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Shape of Things to Come

March 2007 By Mary Ann Bennett
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THE GREATEST opportunity to increase your print revenues is right here, right now! And the opportunity is sitting smack in the middle of the U.S. Postal Service’s postage rate increase of May 2007. The USPS is proposing that we change the way we calculate the postage on First Class mail. Currently, postage rates are based on the weight of the piece: one ounce, two ounces, etc. But in May the First Class rates are proposed to be calculated using a combination of weight and shape.

This is not a new concept coming from the USPS. In fact, weight/shape-based rate calculations have been in place for Standard mail since 1992. Essentially, the USPS and the mailing industry have categorized mailpieces into three shapes—Letters/Flats/Parcel—and a full schedule of Standard Class rates exists for all three shapes. Letter-shaped mailpieces remain the champions of processing and the USPS is simply extending the incentives and the discounts onto First Class rates.

Where do you start? The first step is to make every effort to design your piece so it can be categorized as a letter. Of course, there are additional physical criteria that must be met for total USPS automation compatibility. But you should worry about the issues (and costs) of tabbing, folding, sealing, spot gluing, etc., after you have paid attention to size and shape and identified the postage incentives for your mail class.

Then you will be in a position to determine if meeting the additional criteria for total mailpiece automation-compatibility is worth pursuing. Today, postal issues must be considered at the very earliest stages of the evolution of a mailpiece—whether you are mailing a single piece or a large direct mail campaign.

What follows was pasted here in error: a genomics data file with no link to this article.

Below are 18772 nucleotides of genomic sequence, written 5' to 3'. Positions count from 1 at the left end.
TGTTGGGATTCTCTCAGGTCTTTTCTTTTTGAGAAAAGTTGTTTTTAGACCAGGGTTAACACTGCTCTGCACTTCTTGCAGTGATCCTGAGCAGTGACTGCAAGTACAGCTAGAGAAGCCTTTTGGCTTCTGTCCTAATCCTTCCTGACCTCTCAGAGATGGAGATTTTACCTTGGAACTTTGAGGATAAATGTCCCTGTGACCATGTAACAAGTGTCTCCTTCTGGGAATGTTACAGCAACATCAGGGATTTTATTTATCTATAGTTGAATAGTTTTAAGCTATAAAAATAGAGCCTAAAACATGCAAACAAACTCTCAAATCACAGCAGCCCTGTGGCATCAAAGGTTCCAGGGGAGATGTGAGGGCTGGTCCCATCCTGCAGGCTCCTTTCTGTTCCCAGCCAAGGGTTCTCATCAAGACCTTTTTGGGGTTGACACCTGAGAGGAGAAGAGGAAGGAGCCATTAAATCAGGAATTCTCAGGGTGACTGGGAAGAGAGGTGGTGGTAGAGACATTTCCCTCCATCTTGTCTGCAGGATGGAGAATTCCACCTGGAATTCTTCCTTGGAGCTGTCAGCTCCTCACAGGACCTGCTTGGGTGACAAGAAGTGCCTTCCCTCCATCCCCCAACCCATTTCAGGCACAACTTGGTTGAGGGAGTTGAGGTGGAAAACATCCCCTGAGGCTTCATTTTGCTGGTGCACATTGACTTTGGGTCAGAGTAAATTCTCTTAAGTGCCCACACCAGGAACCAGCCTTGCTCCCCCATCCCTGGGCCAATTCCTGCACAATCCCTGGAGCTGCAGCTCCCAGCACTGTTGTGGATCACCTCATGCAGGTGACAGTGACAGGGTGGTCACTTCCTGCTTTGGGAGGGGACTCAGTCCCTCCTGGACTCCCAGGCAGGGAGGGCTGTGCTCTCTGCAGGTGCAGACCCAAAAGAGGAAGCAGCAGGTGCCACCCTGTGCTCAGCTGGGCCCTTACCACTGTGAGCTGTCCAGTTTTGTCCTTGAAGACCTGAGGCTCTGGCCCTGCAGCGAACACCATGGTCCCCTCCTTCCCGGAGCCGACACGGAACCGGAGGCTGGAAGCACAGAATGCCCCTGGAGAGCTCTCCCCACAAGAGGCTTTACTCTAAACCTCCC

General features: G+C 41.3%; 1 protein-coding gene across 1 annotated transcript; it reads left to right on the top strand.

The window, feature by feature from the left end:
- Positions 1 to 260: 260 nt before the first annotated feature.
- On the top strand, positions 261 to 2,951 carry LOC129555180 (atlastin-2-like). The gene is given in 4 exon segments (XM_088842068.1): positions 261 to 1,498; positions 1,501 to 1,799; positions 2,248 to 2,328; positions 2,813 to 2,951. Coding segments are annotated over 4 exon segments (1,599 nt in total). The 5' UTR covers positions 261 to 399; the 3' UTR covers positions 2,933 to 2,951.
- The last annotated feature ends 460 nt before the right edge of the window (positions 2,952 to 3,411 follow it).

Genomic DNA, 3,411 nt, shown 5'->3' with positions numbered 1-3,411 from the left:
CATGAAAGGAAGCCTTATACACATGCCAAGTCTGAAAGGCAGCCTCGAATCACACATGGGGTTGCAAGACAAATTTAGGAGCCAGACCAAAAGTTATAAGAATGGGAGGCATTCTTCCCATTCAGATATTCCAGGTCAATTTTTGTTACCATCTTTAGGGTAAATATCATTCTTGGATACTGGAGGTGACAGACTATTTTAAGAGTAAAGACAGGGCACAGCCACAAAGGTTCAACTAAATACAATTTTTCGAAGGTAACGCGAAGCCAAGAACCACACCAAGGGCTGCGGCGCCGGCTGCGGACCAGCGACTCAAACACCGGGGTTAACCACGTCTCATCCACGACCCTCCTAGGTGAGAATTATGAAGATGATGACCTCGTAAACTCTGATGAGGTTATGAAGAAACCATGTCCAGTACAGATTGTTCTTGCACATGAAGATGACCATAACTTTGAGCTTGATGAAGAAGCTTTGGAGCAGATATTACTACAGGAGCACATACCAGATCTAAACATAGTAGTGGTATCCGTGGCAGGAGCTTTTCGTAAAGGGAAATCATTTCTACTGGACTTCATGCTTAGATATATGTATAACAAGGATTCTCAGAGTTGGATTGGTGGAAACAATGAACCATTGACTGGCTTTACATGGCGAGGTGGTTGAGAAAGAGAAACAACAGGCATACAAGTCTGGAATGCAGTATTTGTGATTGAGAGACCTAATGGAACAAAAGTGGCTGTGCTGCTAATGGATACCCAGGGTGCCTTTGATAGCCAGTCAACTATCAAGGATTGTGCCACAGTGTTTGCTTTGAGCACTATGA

Postal automation-compatible mail has some very specific physical characteristic requirements, thus proper design is critical. New thinking results in new savings! But, your new thinking must involve the entire process from beginning to end and, now, must span all classes of mail. In May, mailpiece design will become even more critical than it is today. Also, the quality of the address placed on the mailpiece will have to meet even stricter standards in order to claim the biggest discounts. Of particular note is the requirement to identify through Delivery Point Validation (DPV) whether or not the address on your mailpiece actually exists in the USPS database.

Today, you can claim automation discounts if your address is ZIP+4 encoded; you print a POSTNET barcode on your mailpiece; and your mail is sorted and presented following specific requirements. The new CASS-DPV requirements go into effect August 1, so you will only be able to claim those same automation (barcode) discounts if your addresses are DPV encoded.
 

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